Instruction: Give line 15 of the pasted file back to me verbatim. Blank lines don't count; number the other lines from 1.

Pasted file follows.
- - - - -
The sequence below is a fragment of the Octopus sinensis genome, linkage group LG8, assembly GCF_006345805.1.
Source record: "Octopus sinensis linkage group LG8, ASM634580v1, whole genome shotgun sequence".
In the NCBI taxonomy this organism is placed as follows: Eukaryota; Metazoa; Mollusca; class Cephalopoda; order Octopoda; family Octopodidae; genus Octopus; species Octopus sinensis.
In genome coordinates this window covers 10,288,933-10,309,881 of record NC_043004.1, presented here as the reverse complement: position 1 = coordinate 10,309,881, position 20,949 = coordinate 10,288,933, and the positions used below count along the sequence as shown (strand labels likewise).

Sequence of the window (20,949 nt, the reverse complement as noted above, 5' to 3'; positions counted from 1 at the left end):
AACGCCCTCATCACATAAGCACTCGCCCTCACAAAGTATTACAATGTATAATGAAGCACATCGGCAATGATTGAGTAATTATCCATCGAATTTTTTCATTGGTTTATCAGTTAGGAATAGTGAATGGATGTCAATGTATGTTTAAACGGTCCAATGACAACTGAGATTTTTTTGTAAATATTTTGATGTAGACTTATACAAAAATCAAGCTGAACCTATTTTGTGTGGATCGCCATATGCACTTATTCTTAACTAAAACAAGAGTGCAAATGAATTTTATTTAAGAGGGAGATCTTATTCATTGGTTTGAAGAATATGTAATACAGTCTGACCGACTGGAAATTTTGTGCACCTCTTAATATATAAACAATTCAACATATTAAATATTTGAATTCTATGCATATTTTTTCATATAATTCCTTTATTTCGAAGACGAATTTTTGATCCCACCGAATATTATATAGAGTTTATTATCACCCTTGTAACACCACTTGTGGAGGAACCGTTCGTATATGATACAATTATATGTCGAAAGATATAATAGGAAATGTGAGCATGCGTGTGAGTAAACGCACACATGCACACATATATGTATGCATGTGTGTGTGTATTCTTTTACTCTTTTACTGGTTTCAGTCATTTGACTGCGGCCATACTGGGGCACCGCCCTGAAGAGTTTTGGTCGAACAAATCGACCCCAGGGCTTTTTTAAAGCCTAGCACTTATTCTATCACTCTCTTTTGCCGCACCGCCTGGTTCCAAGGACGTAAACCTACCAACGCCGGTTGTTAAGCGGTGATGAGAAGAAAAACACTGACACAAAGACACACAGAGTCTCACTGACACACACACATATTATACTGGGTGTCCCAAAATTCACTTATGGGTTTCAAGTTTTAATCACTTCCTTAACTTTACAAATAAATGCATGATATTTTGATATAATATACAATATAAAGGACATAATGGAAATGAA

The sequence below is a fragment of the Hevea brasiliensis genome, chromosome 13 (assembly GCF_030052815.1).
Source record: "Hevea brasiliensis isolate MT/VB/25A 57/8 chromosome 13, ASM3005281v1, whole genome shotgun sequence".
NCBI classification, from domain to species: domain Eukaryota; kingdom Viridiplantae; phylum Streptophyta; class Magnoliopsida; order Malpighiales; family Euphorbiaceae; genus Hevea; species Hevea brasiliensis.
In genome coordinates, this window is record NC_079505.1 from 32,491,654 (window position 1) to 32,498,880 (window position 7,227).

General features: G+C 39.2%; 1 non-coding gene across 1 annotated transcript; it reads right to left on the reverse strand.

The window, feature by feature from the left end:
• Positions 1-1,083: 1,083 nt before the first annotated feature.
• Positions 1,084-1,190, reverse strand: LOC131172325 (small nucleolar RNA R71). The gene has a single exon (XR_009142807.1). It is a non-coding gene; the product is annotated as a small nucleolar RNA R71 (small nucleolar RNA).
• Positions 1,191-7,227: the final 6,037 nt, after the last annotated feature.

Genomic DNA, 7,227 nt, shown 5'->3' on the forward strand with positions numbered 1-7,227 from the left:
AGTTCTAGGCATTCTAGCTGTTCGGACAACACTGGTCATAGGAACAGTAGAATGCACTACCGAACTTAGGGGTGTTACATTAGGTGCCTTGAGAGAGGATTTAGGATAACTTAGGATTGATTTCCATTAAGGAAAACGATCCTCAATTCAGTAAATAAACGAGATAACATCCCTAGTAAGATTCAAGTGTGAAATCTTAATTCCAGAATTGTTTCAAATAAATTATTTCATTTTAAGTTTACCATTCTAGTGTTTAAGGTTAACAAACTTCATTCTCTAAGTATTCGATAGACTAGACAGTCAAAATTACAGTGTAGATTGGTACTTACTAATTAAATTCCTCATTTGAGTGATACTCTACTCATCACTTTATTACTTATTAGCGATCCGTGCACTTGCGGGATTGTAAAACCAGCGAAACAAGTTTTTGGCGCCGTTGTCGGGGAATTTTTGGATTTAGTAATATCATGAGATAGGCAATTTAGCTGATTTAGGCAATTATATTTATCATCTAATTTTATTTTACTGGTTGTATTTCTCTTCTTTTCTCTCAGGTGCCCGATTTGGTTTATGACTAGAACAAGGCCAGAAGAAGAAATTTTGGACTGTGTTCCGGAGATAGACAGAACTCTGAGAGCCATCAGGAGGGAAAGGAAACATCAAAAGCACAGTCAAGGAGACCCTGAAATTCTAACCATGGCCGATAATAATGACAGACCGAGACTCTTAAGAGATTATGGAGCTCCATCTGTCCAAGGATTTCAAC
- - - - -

• Positions 1,191-7,227: the final 6,037 nt, after the last annotated feature.